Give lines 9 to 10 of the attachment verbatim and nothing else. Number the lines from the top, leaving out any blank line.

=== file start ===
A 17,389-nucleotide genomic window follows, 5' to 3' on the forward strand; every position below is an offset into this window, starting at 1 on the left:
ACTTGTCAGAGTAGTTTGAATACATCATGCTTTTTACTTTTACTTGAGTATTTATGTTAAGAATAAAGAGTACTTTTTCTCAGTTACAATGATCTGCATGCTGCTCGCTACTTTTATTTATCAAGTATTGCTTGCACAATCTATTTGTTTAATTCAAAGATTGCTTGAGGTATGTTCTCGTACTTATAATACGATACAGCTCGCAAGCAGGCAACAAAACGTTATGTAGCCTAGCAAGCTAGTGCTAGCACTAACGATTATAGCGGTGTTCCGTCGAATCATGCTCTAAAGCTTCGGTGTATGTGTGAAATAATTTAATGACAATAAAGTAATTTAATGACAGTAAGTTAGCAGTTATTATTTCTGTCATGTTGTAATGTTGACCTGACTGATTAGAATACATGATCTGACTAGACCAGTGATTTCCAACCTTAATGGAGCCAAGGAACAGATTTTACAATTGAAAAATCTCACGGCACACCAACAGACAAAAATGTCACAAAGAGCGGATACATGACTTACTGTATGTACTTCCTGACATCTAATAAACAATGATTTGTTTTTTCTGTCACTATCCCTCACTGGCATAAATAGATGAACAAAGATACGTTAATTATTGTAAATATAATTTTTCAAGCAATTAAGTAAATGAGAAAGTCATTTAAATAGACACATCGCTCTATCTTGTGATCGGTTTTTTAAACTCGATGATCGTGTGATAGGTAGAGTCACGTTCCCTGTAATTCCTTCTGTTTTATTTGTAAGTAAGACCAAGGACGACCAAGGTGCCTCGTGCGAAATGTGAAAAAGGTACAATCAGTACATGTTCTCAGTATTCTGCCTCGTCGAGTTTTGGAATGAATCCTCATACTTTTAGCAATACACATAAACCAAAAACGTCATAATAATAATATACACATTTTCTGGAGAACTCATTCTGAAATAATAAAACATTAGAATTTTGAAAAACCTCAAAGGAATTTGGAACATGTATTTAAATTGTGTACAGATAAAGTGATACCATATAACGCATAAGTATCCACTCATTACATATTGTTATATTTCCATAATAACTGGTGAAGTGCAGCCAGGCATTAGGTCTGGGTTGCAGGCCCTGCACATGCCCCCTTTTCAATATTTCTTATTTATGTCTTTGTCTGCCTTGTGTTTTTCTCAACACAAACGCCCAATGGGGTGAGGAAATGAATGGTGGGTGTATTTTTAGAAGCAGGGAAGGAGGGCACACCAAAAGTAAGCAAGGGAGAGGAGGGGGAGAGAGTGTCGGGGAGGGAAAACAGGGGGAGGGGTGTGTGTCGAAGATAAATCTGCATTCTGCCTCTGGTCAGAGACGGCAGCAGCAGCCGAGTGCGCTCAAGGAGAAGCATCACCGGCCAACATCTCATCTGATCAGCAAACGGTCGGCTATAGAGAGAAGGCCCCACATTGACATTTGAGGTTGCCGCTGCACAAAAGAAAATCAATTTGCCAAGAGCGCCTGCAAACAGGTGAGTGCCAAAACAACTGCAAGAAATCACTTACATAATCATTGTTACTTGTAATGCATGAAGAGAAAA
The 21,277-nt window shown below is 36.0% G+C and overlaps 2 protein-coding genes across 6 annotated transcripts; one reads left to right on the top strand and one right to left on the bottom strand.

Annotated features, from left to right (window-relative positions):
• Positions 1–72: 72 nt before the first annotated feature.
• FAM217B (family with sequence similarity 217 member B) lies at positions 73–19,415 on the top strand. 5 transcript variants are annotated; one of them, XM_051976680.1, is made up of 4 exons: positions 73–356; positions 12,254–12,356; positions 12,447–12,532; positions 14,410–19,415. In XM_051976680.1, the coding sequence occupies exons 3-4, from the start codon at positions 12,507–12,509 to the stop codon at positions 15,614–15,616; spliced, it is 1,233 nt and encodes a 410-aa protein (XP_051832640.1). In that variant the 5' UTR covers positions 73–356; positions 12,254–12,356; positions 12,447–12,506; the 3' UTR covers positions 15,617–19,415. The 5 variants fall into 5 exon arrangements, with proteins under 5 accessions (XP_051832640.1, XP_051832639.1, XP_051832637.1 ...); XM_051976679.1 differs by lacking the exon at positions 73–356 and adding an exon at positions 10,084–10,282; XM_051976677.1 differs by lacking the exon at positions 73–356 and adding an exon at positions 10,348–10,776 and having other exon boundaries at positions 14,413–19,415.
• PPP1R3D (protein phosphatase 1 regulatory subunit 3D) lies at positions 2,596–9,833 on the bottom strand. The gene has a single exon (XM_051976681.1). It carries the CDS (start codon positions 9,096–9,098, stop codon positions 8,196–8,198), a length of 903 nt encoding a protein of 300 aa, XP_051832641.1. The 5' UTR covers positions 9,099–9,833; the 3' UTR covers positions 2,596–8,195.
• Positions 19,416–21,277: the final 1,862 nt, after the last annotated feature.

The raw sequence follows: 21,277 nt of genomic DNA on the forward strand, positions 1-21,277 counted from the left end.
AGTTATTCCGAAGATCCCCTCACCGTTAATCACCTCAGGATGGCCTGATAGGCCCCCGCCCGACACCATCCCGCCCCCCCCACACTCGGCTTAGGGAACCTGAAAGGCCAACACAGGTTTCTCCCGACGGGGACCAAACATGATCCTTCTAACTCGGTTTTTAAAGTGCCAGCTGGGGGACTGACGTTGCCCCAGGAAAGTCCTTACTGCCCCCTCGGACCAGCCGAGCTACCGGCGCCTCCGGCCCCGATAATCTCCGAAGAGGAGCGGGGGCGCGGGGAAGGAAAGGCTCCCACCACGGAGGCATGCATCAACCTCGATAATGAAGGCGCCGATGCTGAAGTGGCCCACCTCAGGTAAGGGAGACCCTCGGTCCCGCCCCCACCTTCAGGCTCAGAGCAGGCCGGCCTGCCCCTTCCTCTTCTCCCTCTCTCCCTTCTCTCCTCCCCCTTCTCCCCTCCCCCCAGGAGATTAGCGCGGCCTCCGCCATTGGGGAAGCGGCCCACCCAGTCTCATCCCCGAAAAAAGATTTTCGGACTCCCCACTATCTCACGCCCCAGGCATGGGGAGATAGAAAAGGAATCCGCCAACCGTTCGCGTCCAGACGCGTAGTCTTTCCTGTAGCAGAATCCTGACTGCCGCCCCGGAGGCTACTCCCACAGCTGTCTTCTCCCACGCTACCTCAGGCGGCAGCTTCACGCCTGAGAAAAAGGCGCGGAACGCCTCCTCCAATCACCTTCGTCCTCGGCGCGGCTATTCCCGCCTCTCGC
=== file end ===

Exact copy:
The raw sequence follows: 21,277 nt of genomic DNA on the forward strand, positions 1-21,277 counted from the left end.
AGTTATTCCGAAGATCCCCTCACCGTTAATCACCTCAGGATGGCCTGATAGGCCCCCGCCCGACACCATCCCGCCCCCCCCACACTCGGCTTAGGGAACCTGAAAGGCCAACACAGGTTTCTCCCGACGGGGACCAAACATGATCCTTCTAACTCGGTTTTTAAAGTGCCAGCTGGGGGACTGACGTTGCCCCAGGAAAGTCCTTACTGCCCCCTCGGACCAGCCGAGCTACCGGCGCCTCCGGCCCCGATAATCTCCGAAGAGGAGCGGGGGCGCGGGGAAGGAAAGGCTCCCACCACGGAGGCATGCATCAACCTCGATAATGAAGGCGCCGATGCTGAAGTGGCCCACCTCAGGTAAGGGAGACCCTCGGTCCCGCCCCCACCTTCAGGCTCAGAGCAGGCCGGCCTGCCCCTTCCTCTTCTCCCTCTCTCCCTTCTCTCCTCCCCCTTCTCCCCTCCCCCCAGGAGATTAGCGCGGCCTCCGCCATTGGGGAAGCGGCCCACCCAGTCTCATCCCCGAAAAAAGATTTTCGGACTCCCCACTATCTCACGCCCCAGGCATGGGGAGATAGAAAAGGAATCCGCCAACCGTTCGCGTCCAGACGCGTAGTCTTTCCTGTAGCAGAATCCTGACTGCCGCCCCGGAGGCTACTCCCACAGCTGTCTTCTCCCACGCTACCTCAGGCGGCAGCTTCACGCCTGAGAAAAAGGCGCGGAACGCCTCCTCCAATCACCTTCGTCCTCGGCGCGGCTATTCCCGCCTCTCGC